Monday, April 20, 2015

Let's Play Pretend

I was suddenly reminded of this blog the other day. Someone came by to check out my apartment and mentioned they had stalked me via the interwebs and found this. I was a little taken aback as I'm pretty sure I've only written 4 times in the last like, 2 years, but whatever.

I've actually wanted to post about something recently.

Many of you may have seen Kate Parker's photography, specifically her photos "Strong is the New Pretty." When I first saw it a week or two ago I had the most visceral reaction to it - I found myself getting super teary and emotional (which, if you know me, is a big deal). The more I thought about why the more clear it became. The photos were of these strong, uninhibited, beautiful girls who were completely free and filled with life, and I realized I had lost that feeling and desperately missed it.

I've always been one who seemed confident, happy, and uninhibited. And for the most part, I am. But over the last few years I (and I'm sure a lot of people once they graduate from college and officially become 'adults') became weighed down with responsibilities and the pressure to conform to a societal idea of adulthood. Part of that included the kind of photos I posted on social media, especially considering I was in a highly scrutinized line of work.

But when I saw these photos, I realized something. If I have children, I don't want them to look back at my photos and see the scrubbed selfies and perfectly posed photos with celebrities, candidates, and friends, where I smile pristinely and politely as I hold in the loud laughter that causes my eyes to disappear and my chin to draw into my neck. I don't want them to think "wow, she was pretty, look at how you can't see laugh lines or a double chin." I want them to look at me and think "wow...she looks happy. She lived life to the fullest and she enjoyed every second of it."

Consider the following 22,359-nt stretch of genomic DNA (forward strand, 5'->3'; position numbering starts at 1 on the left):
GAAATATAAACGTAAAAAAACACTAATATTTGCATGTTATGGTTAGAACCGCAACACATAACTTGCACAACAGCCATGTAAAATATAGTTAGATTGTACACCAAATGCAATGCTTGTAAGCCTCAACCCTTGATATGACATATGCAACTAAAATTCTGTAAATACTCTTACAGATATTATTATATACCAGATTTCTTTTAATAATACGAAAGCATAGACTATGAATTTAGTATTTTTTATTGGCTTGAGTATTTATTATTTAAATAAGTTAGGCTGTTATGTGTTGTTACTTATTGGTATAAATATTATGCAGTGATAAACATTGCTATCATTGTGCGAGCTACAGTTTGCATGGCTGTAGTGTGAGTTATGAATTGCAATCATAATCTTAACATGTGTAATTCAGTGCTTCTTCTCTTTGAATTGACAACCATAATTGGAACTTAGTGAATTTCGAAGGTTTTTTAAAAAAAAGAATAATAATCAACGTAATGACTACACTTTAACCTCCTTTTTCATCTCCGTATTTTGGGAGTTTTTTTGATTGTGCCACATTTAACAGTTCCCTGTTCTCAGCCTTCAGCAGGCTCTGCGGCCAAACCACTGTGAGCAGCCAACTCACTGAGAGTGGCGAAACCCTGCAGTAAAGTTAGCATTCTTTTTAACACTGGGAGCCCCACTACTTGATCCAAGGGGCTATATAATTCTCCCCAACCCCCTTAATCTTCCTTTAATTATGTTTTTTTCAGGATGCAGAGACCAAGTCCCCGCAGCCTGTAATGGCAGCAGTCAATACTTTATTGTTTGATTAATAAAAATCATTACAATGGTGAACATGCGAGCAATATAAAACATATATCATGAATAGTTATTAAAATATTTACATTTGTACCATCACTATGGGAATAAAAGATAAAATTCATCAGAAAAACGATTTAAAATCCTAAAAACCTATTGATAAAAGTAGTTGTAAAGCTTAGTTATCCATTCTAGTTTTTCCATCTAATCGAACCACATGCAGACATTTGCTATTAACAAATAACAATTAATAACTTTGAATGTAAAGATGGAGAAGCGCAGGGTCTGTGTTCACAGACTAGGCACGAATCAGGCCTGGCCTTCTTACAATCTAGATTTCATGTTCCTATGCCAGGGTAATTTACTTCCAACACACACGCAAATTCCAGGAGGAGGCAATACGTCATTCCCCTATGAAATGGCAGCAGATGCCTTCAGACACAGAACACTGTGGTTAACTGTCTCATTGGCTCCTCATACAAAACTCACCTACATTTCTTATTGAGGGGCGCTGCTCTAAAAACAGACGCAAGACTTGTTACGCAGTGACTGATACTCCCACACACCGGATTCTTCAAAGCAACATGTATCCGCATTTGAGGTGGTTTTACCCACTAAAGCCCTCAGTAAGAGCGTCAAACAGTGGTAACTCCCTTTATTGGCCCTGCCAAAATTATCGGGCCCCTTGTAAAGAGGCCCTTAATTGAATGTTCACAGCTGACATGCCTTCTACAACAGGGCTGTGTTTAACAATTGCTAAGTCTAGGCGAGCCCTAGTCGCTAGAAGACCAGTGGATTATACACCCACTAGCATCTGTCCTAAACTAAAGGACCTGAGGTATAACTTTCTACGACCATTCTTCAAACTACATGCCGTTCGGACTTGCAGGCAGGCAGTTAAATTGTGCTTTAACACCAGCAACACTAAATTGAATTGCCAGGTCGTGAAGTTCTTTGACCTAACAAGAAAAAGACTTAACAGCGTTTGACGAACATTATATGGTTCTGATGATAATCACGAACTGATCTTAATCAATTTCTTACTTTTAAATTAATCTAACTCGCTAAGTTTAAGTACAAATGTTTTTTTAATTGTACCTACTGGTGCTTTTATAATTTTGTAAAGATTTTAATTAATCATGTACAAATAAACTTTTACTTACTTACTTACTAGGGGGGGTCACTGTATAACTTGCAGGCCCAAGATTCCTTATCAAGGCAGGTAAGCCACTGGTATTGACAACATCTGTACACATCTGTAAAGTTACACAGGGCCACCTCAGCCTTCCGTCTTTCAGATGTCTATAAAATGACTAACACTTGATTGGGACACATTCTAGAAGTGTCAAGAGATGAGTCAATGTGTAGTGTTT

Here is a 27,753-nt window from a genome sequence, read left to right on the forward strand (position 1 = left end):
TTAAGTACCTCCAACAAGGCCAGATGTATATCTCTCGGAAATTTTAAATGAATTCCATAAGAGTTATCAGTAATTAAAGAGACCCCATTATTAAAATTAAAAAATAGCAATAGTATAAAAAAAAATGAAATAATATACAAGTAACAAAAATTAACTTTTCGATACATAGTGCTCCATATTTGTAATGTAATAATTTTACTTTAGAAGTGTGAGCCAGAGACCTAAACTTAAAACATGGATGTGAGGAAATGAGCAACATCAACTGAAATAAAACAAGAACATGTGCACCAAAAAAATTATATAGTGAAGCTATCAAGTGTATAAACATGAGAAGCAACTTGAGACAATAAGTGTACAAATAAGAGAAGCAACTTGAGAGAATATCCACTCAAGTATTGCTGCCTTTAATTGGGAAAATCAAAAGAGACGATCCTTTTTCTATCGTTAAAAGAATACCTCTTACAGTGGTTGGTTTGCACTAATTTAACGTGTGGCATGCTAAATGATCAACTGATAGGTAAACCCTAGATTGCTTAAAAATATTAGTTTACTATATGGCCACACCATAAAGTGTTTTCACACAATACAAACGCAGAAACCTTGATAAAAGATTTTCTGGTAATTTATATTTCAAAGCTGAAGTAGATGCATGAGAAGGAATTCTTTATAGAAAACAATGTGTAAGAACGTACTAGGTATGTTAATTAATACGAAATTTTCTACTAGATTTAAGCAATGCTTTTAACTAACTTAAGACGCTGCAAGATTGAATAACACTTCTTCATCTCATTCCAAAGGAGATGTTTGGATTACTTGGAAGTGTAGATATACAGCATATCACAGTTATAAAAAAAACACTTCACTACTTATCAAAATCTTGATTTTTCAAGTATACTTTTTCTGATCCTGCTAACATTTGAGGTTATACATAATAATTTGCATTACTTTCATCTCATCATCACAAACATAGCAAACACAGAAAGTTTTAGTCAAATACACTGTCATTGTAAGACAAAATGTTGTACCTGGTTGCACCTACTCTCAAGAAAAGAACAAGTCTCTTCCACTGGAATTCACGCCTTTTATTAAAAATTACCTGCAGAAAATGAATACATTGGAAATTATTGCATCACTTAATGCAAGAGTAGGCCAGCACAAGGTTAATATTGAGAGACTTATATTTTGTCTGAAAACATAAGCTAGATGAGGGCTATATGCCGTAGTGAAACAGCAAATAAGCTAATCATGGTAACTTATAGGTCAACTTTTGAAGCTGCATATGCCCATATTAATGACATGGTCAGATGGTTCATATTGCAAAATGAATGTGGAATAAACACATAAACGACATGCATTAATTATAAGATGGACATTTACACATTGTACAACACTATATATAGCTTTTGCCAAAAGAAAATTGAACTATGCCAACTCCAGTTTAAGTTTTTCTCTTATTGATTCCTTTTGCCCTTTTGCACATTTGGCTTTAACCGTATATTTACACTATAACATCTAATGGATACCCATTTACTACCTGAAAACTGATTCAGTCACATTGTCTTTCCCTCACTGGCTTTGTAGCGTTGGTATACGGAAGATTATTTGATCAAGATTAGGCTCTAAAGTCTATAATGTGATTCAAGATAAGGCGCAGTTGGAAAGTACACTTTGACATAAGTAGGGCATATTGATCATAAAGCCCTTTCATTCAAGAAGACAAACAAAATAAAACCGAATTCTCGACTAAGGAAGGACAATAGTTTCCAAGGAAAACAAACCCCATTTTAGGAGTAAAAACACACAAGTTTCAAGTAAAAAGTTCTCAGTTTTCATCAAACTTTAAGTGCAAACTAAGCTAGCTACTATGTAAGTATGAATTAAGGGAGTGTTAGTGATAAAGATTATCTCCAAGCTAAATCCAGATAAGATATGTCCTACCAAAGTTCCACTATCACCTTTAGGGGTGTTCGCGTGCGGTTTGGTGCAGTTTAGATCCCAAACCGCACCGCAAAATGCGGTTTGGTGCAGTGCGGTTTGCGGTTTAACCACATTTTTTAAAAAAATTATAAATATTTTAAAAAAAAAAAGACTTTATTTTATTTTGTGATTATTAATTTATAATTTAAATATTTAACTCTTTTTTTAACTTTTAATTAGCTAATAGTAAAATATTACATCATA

I, like most people my age, am guilty of taking photo after photo and photo until I finally find one where I feel like that bad hair day or my huge arms or the love handles or the blemish on my cheek are all properly hidden and the light, angle, and filter are doing the rest to hide whatever other thing I hate about myself that day. But you know what think when I look at those photos? I think "wow...I look took me forever to get that shot." And then whatever joy I was feeling about the photo is depleted and tainted by how much work it took, as well as reminding me how I just don't look that way in real life.